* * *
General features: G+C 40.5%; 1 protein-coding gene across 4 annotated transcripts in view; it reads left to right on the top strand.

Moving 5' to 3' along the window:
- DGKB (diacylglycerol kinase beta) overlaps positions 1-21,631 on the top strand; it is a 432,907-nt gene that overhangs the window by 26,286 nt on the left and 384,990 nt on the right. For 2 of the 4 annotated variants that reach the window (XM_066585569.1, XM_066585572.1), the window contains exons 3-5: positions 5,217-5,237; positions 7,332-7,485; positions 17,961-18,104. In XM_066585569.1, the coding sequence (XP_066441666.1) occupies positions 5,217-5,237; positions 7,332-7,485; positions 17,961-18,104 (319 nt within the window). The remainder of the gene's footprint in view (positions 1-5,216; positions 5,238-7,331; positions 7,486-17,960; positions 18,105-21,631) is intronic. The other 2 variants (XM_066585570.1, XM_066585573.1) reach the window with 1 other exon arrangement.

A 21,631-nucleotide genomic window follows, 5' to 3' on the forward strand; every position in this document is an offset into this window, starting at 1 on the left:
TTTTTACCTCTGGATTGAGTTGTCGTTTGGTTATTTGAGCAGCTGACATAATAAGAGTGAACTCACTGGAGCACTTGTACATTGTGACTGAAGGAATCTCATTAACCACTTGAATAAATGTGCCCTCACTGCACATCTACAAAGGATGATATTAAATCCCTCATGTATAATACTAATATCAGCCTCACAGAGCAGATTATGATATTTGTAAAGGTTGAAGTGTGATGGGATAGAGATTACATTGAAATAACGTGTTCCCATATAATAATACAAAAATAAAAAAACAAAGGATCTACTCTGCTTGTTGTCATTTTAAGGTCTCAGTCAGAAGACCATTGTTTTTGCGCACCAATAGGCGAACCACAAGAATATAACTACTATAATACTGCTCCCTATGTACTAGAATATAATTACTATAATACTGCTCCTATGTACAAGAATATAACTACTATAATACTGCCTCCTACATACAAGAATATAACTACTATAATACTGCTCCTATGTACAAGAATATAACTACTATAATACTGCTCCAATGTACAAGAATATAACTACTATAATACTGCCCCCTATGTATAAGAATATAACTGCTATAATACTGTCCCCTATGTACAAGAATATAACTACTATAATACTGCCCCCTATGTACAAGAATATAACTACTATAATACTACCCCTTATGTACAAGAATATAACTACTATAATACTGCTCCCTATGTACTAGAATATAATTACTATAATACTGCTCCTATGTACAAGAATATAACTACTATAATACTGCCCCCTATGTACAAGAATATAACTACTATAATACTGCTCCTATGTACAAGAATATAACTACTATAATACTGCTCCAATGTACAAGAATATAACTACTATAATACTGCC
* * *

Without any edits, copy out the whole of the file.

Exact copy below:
General features: G+C 40.5%; 1 protein-coding gene across 4 annotated transcripts in view; it reads left to right on the top strand.

Moving 5' to 3' along the window:
- DGKB (diacylglycerol kinase beta) overlaps positions 1-21,631 on the top strand; it is a 432,907-nt gene that overhangs the window by 26,286 nt on the left and 384,990 nt on the right. For 2 of the 4 annotated variants that reach the window (XM_066585569.1, XM_066585572.1), the window contains exons 3-5: positions 5,217-5,237; positions 7,332-7,485; positions 17,961-18,104. In XM_066585569.1, the coding sequence (XP_066441666.1) occupies positions 5,217-5,237; positions 7,332-7,485; positions 17,961-18,104 (319 nt within the window). The remainder of the gene's footprint in view (positions 1-5,216; positions 5,238-7,331; positions 7,486-17,960; positions 18,105-21,631) is intronic. The other 2 variants (XM_066585570.1, XM_066585573.1) reach the window with 1 other exon arrangement.

A 21,631-nucleotide genomic window follows, 5' to 3' on the forward strand; every position in this document is an offset into this window, starting at 1 on the left:
TTTTTACCTCTGGATTGAGTTGTCGTTTGGTTATTTGAGCAGCTGACATAATAAGAGTGAACTCACTGGAGCACTTGTACATTGTGACTGAAGGAATCTCATTAACCACTTGAATAAATGTGCCCTCACTGCACATCTACAAAGGATGATATTAAATCCCTCATGTATAATACTAATATCAGCCTCACAGAGCAGATTATGATATTTGTAAAGGTTGAAGTGTGATGGGATAGAGATTACATTGAAATAACGTGTTCCCATATAATAATACAAAAATAAAAAAACAAAGGATCTACTCTGCTTGTTGTCATTTTAAGGTCTCAGTCAGAAGACCATTGTTTTTGCGCACCAATAGGCGAACCACAAGAATATAACTACTATAATACTGCTCCCTATGTACTAGAATATAATTACTATAATACTGCTCCTATGTACAAGAATATAACTACTATAATACTGCCTCCTACATACAAGAATATAACTACTATAATACTGCTCCTATGTACAAGAATATAACTACTATAATACTGCTCCAATGTACAAGAATATAACTACTATAATACTGCCCCCTATGTATAAGAATATAACTGCTATAATACTGTCCCCTATGTACAAGAATATAACTACTATAATACTGCCCCCTATGTACAAGAATATAACTACTATAATACTACCCCTTATGTACAAGAATATAACTACTATAATACTGCTCCCTATGTACTAGAATATAATTACTATAATACTGCTCCTATGTACAAGAATATAACTACTATAATACTGCCCCCTATGTACAAGAATATAACTACTATAATACTGCTCCTATGTACAAGAATATAACTACTATAATACTGCTCCAATGTACAAGAATATAACTACTATAATACTGCC